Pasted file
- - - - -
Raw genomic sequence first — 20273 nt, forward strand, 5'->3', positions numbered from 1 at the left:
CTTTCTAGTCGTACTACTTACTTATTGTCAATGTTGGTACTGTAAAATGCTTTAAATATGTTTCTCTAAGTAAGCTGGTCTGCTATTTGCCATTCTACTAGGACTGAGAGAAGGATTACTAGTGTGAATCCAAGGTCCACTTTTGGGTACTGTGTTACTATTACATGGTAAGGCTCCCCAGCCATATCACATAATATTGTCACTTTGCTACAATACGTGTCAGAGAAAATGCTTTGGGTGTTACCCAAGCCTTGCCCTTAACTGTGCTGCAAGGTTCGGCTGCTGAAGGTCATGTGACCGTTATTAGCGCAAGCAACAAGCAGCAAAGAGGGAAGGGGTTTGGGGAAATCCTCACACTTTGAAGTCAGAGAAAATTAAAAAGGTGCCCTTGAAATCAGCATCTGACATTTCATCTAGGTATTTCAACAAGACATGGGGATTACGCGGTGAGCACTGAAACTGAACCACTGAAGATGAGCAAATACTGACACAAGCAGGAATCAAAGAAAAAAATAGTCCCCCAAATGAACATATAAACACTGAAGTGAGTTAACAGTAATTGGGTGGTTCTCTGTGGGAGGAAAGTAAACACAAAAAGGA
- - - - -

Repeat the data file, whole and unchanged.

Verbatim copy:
Raw genomic sequence first — 20273 nt, forward strand, 5'->3', positions numbered from 1 at the left:
CTTTCTAGTCGTACTACTTACTTATTGTCAATGTTGGTACTGTAAAATGCTTTAAATATGTTTCTCTAAGTAAGCTGGTCTGCTATTTGCCATTCTACTAGGACTGAGAGAAGGATTACTAGTGTGAATCCAAGGTCCACTTTTGGGTACTGTGTTACTATTACATGGTAAGGCTCCCCAGCCATATCACATAATATTGTCACTTTGCTACAATACGTGTCAGAGAAAATGCTTTGGGTGTTACCCAAGCCTTGCCCTTAACTGTGCTGCAAGGTTCGGCTGCTGAAGGTCATGTGACCGTTATTAGCGCAAGCAACAAGCAGCAAAGAGGGAAGGGGTTTGGGGAAATCCTCACACTTTGAAGTCAGAGAAAATTAAAAAGGTGCCCTTGAAATCAGCATCTGACATTTCATCTAGGTATTTCAACAAGACATGGGGATTACGCGGTGAGCACTGAAACTGAACCACTGAAGATGAGCAAATACTGACACAAGCAGGAATCAAAGAAAAAAATAGTCCCCCAAATGAACATATAAACACTGAAGTGAGTTAACAGTAATTGGGTGGTTCTCTGTGGGAGGAAAGTAAACACAAAAAGGA